Still reeling from the glorious bounty of Saturday and with limbs that were now beginning to feel the strain of two days of intrepid reporting and guileless dancing, we headed into the final day of Coachella with a very different attitude than the first two days. If Friday and Saturday had been filled with highly anticipated sets and extremely pleasant surprises, Sunday afternoon would begin with a voyage of discovery. None of the first five acts we caught on Sunday were bands I had circled when the initial lineup was announced, but by the quirks of scheduling, we had the opportunity to try something new, which is, of course, one of the points of going to a festival in the first place.

All photos by Laura Chirinos

To begin with, we braved the early afternoon glare of the sun to see Raider Klan, the rap collective headed by young upstart SpaceGhostPurrp. Musically they produced a set of very of-the-moment half-speed drums, deep rumbling bass, and trap snares delivered with the kind intensity you would expect if you have listened to Mysterious Phonk. I had no issue with this as such, but I fail to understand why a show that is so suited to an underground club or even a sweaty tent was instead shifted to the opening slot on one of the vast outdoor stages where much of the braggadocio simply got lost in the open field and looked a little silly. Their antagonistic attitude did not really suit the desert party vibe either.


A strange start to the day then, but we headed over to the Gobi to see LA garage rocker Hanni El Khatib do his thing. Again, the venue choice seemed strange as Hanni’s full-bodied songs appear to be an obvious choice for the Outdoor Stage but were instead confined to the quieter atmosphere of the tent. His music is a little derivative but was delivered with enough drive to deserve a more recognition and movement from the crowd than he actually got.

Having said that, trying to inject life into a crowd that is still in recovery from the Saturday night is something of a thankless task. Nevertheless, El Khatib does have that intangible star quality, and judging by the number of his songs that are already being bought up for advertising campaigns (not many of the acts at Coachella this year can say they were on a Superbowl ad), I would not expect him to remain an unknown entity for very long.


Smith Westerns are on the verge of releasing a third album, but their melodic indie rock has somehow passed by me over the years. The Chicago group creates subtle earworm hooks in the style of somebody like The Shins, and like that band, they do not seem to have any restrictions as to where to take those tunes. They brought a similar quality as Grizzly Bear with the knowledge that the songs were plenty strong enough to make up for a lack of stage thrills. With three guitarists intertwining, this was also one of the best sounding sets of the day with a real sweet spot found in the balance.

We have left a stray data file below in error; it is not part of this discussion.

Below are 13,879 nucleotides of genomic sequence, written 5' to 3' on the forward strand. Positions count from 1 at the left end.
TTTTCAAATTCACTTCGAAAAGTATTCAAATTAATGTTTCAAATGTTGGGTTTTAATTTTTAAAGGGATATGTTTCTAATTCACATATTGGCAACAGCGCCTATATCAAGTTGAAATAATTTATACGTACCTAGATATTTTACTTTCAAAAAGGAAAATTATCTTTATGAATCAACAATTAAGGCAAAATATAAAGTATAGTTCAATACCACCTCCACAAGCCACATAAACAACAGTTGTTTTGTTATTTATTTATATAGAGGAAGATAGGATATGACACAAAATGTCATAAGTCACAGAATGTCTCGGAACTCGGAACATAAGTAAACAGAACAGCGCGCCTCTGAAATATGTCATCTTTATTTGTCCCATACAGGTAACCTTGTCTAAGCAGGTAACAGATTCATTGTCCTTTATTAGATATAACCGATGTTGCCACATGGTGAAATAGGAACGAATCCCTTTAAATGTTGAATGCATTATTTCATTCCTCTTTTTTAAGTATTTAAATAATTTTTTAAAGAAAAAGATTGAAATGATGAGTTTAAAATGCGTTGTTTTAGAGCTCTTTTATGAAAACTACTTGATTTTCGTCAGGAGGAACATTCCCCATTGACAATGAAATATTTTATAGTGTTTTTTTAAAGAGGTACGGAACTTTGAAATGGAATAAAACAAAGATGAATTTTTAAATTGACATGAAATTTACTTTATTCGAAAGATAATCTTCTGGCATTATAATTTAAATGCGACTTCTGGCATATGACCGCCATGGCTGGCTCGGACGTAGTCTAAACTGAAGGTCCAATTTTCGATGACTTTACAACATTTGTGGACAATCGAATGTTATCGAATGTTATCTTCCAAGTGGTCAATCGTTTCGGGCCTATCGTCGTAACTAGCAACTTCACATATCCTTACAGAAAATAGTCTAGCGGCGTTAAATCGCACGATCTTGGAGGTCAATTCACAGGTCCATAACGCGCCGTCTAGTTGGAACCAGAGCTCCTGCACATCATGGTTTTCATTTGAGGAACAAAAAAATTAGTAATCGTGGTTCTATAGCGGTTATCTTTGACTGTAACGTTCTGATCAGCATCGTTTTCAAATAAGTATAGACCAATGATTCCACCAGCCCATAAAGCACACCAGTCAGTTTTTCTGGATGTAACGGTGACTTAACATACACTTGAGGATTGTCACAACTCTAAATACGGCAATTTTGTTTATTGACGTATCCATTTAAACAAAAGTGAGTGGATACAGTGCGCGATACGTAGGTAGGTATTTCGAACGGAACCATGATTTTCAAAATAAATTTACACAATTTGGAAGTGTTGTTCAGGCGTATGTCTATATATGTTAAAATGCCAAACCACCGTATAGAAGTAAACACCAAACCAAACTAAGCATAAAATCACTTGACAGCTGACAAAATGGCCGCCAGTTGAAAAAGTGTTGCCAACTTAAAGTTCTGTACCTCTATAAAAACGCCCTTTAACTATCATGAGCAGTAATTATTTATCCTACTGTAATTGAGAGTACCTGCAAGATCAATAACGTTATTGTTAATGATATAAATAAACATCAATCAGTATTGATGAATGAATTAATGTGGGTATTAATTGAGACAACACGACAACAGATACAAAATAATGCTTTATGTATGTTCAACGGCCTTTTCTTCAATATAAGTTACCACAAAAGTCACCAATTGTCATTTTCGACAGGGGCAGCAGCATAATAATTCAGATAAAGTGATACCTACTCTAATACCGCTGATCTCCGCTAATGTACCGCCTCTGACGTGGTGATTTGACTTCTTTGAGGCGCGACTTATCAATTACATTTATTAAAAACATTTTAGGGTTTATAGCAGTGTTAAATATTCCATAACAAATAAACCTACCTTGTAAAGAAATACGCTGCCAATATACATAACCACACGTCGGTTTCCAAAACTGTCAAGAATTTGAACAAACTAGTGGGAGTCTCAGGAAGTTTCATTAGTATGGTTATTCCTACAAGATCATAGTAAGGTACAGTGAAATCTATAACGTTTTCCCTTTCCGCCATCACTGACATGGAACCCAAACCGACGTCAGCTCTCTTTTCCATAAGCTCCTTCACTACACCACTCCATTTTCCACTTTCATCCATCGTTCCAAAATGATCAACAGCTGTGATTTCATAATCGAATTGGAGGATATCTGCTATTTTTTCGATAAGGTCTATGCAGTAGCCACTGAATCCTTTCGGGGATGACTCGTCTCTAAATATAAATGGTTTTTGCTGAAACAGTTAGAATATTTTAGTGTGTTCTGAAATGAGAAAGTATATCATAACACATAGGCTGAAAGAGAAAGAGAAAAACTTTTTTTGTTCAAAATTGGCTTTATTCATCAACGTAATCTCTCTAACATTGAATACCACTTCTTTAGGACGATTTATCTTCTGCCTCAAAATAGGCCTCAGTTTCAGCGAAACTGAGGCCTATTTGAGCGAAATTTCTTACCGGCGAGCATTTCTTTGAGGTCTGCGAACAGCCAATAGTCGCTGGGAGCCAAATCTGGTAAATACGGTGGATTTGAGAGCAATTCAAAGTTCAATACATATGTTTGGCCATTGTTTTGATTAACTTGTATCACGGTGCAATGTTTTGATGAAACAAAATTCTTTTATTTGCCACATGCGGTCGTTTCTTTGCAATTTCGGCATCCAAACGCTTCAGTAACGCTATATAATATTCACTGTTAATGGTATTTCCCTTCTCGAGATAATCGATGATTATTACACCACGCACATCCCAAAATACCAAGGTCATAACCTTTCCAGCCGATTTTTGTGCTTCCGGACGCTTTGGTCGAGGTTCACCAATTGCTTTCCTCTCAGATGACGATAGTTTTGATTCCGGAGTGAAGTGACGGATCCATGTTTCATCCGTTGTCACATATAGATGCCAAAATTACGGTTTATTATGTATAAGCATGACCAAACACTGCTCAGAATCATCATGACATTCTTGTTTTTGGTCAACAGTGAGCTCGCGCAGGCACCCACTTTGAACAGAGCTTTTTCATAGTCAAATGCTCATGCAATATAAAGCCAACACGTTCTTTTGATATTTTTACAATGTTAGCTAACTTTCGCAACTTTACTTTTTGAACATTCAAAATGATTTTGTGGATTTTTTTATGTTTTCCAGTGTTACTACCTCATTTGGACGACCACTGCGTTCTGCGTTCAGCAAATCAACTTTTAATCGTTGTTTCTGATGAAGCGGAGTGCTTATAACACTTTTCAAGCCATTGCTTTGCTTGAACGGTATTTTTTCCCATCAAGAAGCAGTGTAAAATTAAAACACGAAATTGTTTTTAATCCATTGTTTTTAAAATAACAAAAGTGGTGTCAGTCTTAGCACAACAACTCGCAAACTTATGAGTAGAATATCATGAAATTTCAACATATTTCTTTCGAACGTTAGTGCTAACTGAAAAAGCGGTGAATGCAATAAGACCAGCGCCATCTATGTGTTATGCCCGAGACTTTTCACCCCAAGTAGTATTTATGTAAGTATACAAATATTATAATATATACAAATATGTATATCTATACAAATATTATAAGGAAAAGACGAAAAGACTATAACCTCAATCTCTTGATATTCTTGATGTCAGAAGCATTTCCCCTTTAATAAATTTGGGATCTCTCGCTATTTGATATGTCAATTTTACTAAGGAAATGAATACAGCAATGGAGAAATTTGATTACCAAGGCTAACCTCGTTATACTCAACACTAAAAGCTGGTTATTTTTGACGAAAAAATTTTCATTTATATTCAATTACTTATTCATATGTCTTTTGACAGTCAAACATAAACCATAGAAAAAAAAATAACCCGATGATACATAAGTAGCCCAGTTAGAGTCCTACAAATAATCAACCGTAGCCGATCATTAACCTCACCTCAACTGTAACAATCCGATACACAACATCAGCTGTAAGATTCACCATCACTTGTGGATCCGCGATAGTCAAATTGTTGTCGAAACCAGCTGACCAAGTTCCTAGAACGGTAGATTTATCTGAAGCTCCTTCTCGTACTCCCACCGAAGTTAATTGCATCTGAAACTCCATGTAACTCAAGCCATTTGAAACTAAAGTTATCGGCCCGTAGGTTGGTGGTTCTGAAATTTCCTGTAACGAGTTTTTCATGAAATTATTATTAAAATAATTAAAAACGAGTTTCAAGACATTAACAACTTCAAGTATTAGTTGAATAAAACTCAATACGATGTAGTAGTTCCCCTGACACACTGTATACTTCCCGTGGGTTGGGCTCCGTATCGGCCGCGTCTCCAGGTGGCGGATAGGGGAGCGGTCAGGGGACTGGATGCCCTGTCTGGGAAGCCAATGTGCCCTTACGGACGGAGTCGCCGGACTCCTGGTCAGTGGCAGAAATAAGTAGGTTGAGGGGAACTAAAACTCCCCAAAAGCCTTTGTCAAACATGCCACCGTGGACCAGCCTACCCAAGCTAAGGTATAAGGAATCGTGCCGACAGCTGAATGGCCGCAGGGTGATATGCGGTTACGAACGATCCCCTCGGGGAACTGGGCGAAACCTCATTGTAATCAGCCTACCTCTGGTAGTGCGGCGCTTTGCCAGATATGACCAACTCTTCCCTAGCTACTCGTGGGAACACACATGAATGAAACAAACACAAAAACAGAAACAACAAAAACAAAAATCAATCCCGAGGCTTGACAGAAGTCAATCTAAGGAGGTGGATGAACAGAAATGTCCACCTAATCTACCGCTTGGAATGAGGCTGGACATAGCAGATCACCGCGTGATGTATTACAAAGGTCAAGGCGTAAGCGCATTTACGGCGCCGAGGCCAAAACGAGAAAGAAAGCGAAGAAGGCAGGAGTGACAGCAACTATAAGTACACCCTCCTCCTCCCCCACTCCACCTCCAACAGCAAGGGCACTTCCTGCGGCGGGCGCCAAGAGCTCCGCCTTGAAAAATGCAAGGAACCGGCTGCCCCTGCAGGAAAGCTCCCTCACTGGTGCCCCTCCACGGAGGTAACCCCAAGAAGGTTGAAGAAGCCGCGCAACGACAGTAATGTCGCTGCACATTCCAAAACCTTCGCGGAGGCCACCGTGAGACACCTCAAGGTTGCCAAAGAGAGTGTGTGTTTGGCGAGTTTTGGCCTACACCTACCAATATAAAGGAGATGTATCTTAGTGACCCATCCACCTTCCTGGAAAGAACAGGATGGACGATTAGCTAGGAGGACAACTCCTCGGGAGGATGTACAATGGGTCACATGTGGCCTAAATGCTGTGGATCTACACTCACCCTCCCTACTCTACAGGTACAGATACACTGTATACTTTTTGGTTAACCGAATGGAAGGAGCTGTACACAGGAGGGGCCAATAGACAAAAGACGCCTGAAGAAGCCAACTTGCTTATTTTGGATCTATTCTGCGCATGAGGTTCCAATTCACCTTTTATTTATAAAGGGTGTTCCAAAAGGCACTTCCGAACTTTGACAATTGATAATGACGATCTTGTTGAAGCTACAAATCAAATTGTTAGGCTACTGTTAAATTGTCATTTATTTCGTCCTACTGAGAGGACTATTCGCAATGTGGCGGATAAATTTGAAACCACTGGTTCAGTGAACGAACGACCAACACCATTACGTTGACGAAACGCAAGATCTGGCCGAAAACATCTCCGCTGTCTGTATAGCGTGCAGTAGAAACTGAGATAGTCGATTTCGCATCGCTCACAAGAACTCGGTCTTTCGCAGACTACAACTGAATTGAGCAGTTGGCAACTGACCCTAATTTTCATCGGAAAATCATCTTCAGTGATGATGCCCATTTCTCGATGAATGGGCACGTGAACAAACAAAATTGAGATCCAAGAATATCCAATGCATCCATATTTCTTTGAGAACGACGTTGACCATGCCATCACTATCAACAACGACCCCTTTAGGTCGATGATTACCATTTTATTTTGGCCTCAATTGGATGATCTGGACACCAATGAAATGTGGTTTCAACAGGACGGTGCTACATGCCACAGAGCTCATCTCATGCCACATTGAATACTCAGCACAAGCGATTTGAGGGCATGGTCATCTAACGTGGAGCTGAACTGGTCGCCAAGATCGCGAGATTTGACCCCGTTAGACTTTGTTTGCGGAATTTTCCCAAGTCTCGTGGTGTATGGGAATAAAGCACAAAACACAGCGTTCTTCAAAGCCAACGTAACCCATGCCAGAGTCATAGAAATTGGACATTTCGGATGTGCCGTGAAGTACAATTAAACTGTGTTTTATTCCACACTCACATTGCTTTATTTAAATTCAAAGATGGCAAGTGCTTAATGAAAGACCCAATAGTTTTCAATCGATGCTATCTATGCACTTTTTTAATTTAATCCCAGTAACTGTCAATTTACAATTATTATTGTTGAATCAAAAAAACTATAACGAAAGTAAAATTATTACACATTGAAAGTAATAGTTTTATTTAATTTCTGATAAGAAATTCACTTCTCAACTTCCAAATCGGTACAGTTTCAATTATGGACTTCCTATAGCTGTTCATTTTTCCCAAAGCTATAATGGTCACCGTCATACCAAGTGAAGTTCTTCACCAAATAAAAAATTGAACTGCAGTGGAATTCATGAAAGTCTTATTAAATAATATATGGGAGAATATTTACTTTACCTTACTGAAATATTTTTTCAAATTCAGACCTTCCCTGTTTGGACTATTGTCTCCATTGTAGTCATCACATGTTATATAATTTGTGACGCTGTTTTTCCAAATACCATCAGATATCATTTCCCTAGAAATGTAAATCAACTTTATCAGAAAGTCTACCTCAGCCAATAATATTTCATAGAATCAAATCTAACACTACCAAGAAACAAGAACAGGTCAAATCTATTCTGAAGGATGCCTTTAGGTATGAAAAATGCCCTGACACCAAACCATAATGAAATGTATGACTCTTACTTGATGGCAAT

The new songs suggested that Soft Will is going to be worth checking out when it arrives, and I, for one, will be paying attention when it does. Their low-key songs may not be the kind to grab attention at a festival, but they drew a decent enough crowd to the Outdoor Stage in spite of the 99 degree heat.


Mercifully we were back in the tents for the rest of the afternoon. DIIV took to the stage in the Mojave Tent to play tracks from last year’s critically acclaimed Oshin album, and despite looking like a Nirvana tribute act (they even named the band after a Nirvana song), the intricate guitar work and wall of sound noise was closer to the shoegaze bands of the early nineties than any grunge reference point. It would have been nice to lie down and allow their strangely euphoric music to drift over me, but instead I chose to watch and judge Zachary Cole Smith for his choice of shorts.


All was forgiven, though, and I added Oshin to the always-evolving list of albums I really need to get ’round to listening to. Following the band’s minor meltdown at SXSW recently (most likely brought on by an exhaustion-inducing schedule at that festival), it was good to see them relaxed and enjoying themselves on stage again. Maybe their recently announced European tour cancellation was a weight off their shoulders, and their performance was suitably energized as a result.


We had one final band to catch before we hit the list of people we’d already circled to see, and it turned out to be the best of the bunch. Thee Oh Sees delivered a raucous and thrilling show in the Gobi Tent, and looking at their insanely productive back catalogue in recent years, it seems they are in a real purple patch of songwriting form. The San Francisco band balances a punk energy with some psychedelic guitar work and an unsettling element of psychosis. John Dwyer was one of the best frontmen we saw all weekend, with a piercing stare that appeared to be aimed past the audience rather than at it, as if he was caught in some kind of trance.


It would certainly explain his playing, which seemed to consist of attacking the guitar as much as playing it. His use of effects pedals and feedback white noise would have made Thurston Moore proud, but the band’s concise rhythm section deserves credit for providing him with a framework for the mayhem. If I had to pick one band that became a must-listen during the course of Coachella, Thee Oh Sees would be that band.


We stayed in the Gobi Tent knowing that there was inevitably going to be a bit of a rush for the next act. If Grimes had played at this point last year, it’s uncertain whether she would have filled the tent, but her star has soared since then and now she finds herself in the position of being at the forefront of an explosion of Montreal acts. Her stage set-up is simplicity itself, but if you think watching a woman sing while she twiddles a few knobs on some basic looking equipment sounds like a boring show, you need to see Grimes.